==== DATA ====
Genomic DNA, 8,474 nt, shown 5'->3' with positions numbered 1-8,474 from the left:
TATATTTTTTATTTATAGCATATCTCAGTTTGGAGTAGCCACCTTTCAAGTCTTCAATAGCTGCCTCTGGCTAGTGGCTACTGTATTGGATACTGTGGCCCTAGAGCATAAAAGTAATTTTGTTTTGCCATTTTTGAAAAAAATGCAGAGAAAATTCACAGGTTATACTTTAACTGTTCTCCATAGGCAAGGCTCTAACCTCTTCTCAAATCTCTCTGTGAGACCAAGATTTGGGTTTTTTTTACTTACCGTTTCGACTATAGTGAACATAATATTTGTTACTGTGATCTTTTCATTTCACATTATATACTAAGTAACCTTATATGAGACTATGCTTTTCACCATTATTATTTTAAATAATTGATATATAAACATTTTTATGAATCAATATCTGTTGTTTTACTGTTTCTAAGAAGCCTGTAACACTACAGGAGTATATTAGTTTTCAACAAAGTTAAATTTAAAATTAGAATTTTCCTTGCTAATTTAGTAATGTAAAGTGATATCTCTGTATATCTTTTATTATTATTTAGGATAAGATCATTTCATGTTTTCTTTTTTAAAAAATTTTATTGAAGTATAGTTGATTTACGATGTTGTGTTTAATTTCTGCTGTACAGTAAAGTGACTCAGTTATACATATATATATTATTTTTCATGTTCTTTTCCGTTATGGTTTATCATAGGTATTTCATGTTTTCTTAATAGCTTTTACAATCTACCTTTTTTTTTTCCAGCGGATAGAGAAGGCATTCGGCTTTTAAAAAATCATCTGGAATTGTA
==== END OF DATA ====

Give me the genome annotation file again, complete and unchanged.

Genomic DNA, 8,474 nt, shown 5'->3' with positions numbered 1-8,474 from the left:
TATATTTTTTATTTATAGCATATCTCAGTTTGGAGTAGCCACCTTTCAAGTCTTCAATAGCTGCCTCTGGCTAGTGGCTACTGTATTGGATACTGTGGCCCTAGAGCATAAAAGTAATTTTGTTTTGCCATTTTTGAAAAAAATGCAGAGAAAATTCACAGGTTATACTTTAACTGTTCTCCATAGGCAAGGCTCTAACCTCTTCTCAAATCTCTCTGTGAGACCAAGATTTGGGTTTTTTTTACTTACCGTTTCGACTATAGTGAACATAATATTTGTTACTGTGATCTTTTCATTTCACATTATATACTAAGTAACCTTATATGAGACTATGCTTTTCACCATTATTATTTTAAATAATTGATATATAAACATTTTTATGAATCAATATCTGTTGTTTTACTGTTTCTAAGAAGCCTGTAACACTACAGGAGTATATTAGTTTTCAACAAAGTTAAATTTAAAATTAGAATTTTCCTTGCTAATTTAGTAATGTAAAGTGATATCTCTGTATATCTTTTATTATTATTTAGGATAAGATCATTTCATGTTTTCTTTTTTAAAAAATTTTATTGAAGTATAGTTGATTTACGATGTTGTGTTTAATTTCTGCTGTACAGTAAAGTGACTCAGTTATACATATATATATTATTTTTCATGTTCTTTTCCGTTATGGTTTATCATAGGTATTTCATGTTTTCTTAATAGCTTTTACAATCTACCTTTTTTTTTTCCAGCGGATAGAGAAGGCATTCGGCTTTTAAAAAATCATCTGGAATTGTA